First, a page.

Fifth, in our recent White Paper we underlined the importance of external scrutiny of the way we deliver new policies by extending the remit of the Implementation Review Unit (IRU) for a further two years to 2008. This is an independent panel of serving senior school practitioners who challenge the Department to ensure our implementation plans are practicable and free from unnecessary burdens.

The view of the IRU is that school leaders themselves can do a great deal to manage their own workload. The IRU themselves, have issued to all schools a set of principles head teachers might adopt. If followed, these principles will help heads to ensure that their approach to national and local initiatives gives maximum benefit to their own school with the minimum burden. A copy of those principles is as follows.

Implementation Review Unit (IRU)

Reducing bureaucracy in schools: principles for schools

The IRU is working with the DfES, local authorities and other partner organisations to encourage them to reduce their bureaucratic impact on schools and to help them find ways of doing so. There are, however, approaches schools can take themselves which will help lessen the problem of bureaucracy.

These approaches are embodied in the following principles which, if applied by schools, will contribute to reducing their bureaucratic burdens and which, we consider, will have a positive impact on staff throughout the school.

We believe that head teachers and governors should:

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Pupil Exclusion

John Bercow: To ask the Secretary of State for Education and Skills what the (a) shortest and (b) longest fixed period is for a pupil exclusion, short of permanent exclusion. [53570]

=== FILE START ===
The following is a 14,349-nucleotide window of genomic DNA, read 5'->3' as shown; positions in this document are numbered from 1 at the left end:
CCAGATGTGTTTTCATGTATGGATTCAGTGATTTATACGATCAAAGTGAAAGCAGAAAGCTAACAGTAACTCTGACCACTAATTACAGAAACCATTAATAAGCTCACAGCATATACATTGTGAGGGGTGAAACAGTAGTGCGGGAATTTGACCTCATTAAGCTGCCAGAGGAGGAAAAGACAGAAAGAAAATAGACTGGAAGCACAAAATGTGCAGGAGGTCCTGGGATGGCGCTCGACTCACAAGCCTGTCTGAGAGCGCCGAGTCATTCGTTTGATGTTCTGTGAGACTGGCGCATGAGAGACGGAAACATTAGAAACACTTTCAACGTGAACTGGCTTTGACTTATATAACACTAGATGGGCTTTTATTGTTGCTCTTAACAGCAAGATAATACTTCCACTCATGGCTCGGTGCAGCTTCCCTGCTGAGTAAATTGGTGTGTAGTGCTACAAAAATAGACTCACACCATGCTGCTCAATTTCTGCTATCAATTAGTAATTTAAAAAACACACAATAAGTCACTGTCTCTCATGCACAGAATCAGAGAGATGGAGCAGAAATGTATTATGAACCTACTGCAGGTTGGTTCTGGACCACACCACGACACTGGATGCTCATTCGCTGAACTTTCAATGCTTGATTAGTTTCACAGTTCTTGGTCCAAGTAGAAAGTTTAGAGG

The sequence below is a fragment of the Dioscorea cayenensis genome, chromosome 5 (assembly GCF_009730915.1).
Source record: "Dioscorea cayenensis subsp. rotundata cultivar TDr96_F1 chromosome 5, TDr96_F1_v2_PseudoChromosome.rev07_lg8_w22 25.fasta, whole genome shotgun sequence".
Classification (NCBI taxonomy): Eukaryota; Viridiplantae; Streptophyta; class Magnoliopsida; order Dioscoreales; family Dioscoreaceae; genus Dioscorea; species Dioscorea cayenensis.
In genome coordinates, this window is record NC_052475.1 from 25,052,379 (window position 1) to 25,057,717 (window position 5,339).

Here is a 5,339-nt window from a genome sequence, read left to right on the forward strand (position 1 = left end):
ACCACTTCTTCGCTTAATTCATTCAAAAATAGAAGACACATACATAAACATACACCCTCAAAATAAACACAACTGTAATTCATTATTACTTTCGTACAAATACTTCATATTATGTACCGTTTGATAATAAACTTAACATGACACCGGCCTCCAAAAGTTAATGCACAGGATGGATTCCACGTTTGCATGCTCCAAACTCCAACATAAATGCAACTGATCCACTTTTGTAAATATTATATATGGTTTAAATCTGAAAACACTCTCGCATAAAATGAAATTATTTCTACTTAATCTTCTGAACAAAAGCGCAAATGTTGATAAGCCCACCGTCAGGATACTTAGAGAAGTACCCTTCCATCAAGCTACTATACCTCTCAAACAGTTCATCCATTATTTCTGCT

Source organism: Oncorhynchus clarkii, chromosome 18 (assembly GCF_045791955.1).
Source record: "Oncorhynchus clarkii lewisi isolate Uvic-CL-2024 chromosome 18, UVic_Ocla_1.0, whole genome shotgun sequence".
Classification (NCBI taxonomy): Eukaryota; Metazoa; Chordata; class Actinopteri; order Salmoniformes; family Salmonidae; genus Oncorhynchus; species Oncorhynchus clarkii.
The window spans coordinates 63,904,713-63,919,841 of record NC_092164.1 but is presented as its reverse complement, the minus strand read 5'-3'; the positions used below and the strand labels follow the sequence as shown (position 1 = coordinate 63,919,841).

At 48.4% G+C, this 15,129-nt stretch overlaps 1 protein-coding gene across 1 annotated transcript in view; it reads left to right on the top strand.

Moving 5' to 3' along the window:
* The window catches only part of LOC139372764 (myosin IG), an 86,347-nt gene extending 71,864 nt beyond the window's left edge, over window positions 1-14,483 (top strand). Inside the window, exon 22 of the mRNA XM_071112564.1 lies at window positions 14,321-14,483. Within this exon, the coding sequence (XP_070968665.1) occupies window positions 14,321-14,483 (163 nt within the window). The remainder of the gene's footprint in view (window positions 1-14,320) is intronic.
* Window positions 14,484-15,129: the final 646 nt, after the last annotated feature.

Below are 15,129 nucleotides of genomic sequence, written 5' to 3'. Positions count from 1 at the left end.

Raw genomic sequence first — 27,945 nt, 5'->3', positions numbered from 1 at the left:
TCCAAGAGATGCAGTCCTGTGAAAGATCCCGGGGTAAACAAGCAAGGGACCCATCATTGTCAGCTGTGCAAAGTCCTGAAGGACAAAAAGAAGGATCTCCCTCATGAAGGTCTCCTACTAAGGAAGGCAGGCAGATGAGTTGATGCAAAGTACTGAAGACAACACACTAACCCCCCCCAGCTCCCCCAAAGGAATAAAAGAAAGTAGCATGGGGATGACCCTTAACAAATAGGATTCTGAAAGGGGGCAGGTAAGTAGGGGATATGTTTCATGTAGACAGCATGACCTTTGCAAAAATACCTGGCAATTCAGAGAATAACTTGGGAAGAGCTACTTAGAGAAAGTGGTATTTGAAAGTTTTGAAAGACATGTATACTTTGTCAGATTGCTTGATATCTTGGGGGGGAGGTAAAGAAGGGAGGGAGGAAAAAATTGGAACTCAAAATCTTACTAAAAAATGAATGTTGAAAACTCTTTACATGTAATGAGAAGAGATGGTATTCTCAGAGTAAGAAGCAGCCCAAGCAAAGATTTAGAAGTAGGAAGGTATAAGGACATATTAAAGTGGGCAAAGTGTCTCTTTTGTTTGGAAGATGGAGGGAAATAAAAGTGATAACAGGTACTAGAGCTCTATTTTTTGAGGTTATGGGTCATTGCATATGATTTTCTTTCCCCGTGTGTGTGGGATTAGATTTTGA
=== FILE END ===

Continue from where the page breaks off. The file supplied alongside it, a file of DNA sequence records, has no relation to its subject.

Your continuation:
Jacqui Smith: The maximum period allowed for a fixed period exclusion is 45 school days in any one school year. There is no minimum period.

Mr. Randall: To ask the Secretary of State for Education and Skills how many pupils have been excluded from school in (a) Uxbridge, (b) the London borough of Hillingdon and (c) Greater London in the last 10 years for which figures are available. [53643]

Jacqui Smith: Data on permanent exclusions are available from 1996/97 onwards. The available information is given in the table.
Maintained primary, secondary and all special schools: Number and percentage of permanent exclusions 1995/96 to 2003/04

Uxbridge parliamentary constituency

Hillingdon local authority


(135) The number of exclusions expressed as a percentage of the total number of pupils on the school roll in January of the same school year. Excludes dually registered pupils.
(136) 1 or 2 exclusions, or a rate based on 1 or 2 exclusions.
(137) There are known quality issues with exclusions data for these years. Figures shown here for Uxbridge parliamentary constituency are as reported by schools but are unconfirmed and should be used with caution. Figures for Hillingdon local authority and London have been checked back with authorities.
Annual Schools Census